Because you know what? I was having SO MUCH FUN just being out there and running and chatting with people and smiling and encouraging people and BEING encouraged that I honestly didn’t care that I was nowhere near a PR. This is the first race I’ve ever been a part of where everyone within earshot of me when the leaders doubled back on us cheered for every single one of them, pretty much until we got to the point where we were doubling back on ourselves, which made us laugh pretty hard (and exchange a few high-fives). It really made me appreciate other runners, and it made me so happy to see all of us supporting one another- a few of the leaders even yelled back at us “you’re doing great too!”, which was so awesome. Maybe it’s just where I run in Virginia, but that’s never really happened to me before, even in the half I did in my city. This isn’t to say the people here weren’t supportive, because they were to a great extent, but these North Carolinians really knew how to put the hospitality in “Southern hospitality”. It really made for a race-changing experience, and I can’t thank any of my fellow runners or the course-marking-people or water-stop-manning people enough for their cheers and encouragement.

Mile 9 came, and I decided to try to pick it up a little so that my family would indeed not decided that I was dead, though I knew I had to save some energy for that nasty hill at mile 11.5. I have no idea what my splits were for the last 4 miles, so I have no idea if I succeeded, but my legs were telling me that they were doing their best but had more to give, so I made them give a little more. The nasty hill was nasty indeed, but once I’d climbed it, it was mostly smooth sailing from there. I didn’t know that mile 12 would be relatively flat until it was mile 12.75, so I didn’t really start to hustle until it was rather too late, but that ended up being just fine since it gave me momentum to get up the – ARGH! – final hill. Which was slight, but still – uphill finishes stink! 🙂 But, I knew I was going as hard as I could, and that I would finish strong-  that’s always what I intend to do on any of my runs, even my long ones: to finish the last mile as best and fast and strong as I can for that run, and pretty much leave it all on the pavement. That habit led to me booking it towards the finish line last Saturday; I rounded the last corner, saw the finish chute, and immediately scanned the people lined up there for my family. I didn’t see them at first, and panicked: Aw, crap, they gave up and went home!  Stupid brain: they wouldn’t actually do that… and no, they hadn’t. WaitohmygodtheretheyareEEEEEEandI’mfinishedEEEEEEholycrapcanIhavesomewater. And then I was handed my medal and then my smart-aleck nephew made the comment you’ll see below.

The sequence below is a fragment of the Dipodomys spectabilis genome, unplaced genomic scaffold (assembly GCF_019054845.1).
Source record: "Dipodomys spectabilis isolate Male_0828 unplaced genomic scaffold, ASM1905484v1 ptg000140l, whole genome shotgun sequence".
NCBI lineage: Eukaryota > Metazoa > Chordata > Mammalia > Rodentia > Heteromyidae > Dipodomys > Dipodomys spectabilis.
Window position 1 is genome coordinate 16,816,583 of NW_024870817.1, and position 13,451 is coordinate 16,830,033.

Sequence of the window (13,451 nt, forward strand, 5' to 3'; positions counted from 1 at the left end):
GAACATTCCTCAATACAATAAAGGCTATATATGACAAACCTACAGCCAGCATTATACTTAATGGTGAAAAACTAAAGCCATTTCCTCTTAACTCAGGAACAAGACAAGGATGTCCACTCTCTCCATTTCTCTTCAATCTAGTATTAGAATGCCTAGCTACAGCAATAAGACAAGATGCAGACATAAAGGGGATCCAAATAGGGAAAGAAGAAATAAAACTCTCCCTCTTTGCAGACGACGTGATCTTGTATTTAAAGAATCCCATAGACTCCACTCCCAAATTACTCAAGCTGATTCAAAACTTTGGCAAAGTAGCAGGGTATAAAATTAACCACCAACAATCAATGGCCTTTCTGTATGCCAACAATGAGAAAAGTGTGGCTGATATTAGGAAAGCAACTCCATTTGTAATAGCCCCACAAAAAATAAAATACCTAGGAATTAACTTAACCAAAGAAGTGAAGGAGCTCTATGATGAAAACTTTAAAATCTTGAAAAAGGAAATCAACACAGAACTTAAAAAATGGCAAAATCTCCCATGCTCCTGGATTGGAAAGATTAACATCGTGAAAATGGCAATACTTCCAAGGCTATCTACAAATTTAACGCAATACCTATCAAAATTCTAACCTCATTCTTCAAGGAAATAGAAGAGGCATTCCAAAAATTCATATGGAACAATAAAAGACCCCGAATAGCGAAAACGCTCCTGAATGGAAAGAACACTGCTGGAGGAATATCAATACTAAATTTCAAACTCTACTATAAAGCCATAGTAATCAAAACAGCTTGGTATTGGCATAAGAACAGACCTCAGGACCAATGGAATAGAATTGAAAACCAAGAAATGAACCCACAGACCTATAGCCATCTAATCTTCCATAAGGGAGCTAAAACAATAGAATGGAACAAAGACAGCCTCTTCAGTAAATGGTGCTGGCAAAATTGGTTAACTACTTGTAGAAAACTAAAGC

Here, have a look at some peektures:

This is the awesome finishers’ medal that we got. I wasn’t even expecting one, so it was pretty cool to be handed this at the end; they’re made from the bottoms of green glass bottles, and stamped with the race logo, so each one is unique. I couldn’t stop holding mine up to the light:

Nice and simple, on a green piece of string. I love it.

I’d be remiss if I didn’t acknowledge my cheering squad, headed by my nieces and nephew:

One niece is totally covered up by her sign (oops!), and the other was being a bit camera-shy, so you only see nephew behind me. He’s the one who, when I crossed the finish line, chirped “what took you so long?” Twit. He gets it from me. 🙂

So, after exchanging sweaty hugs and congratulations and love to and from the family – my mom, two sisters, nephew, and two nieces – we went our separate ways: they went home, and I went to get a free beer at the taphouse next to the finish line. Not gonna lie, it was probably the best free beer I’ve had in a very long time. I chatted with folks for a bit, walked back to my car, stretched out, and joined my sister back at her house, where there was a quick shower, lunch, and then an afternoon out on the boat that involved lots of sitting around and drinking and playing volleyball. It was a good afternoon; the perfect way to celebrate the most fun I’ve ever had running a race in my life.

(My final time was 2:21, which isn’t terribly far off my 2:15 goal. In case you were curious.)

So that’s that – if any of you are on the east coast and are looking for a fun, small, friendly, very-well-planned half -marathon for the fall next year, please consider the Run For Green half (and no, they didn’t pay me to say that!). It really is worth traveling to, and I hope they run it for many more years to come. I know I’ll be there as long as I’m out here!

Gotta get back to doing work now (grading papers, wheee!) – but I confess, I’m a little fidgety thinking about my 18-miler tomorrow morning. Can’t wait to just get out there and enjoy the run.

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2 Responses to Post-race report: Run For Green half marathon

  1. Larissa says:

    Agreed 120! “I’ve finally had one of those weeks where I fell in love with running again. I think this is because the weather (finally?) turned last weekend, and the humidity has been slowly trickling away as the fall equinox approaches.”

    Congrats on the race! Looks like a ton of fun!

    :: Larissa from pilotingpaperairplanes.wordpress.com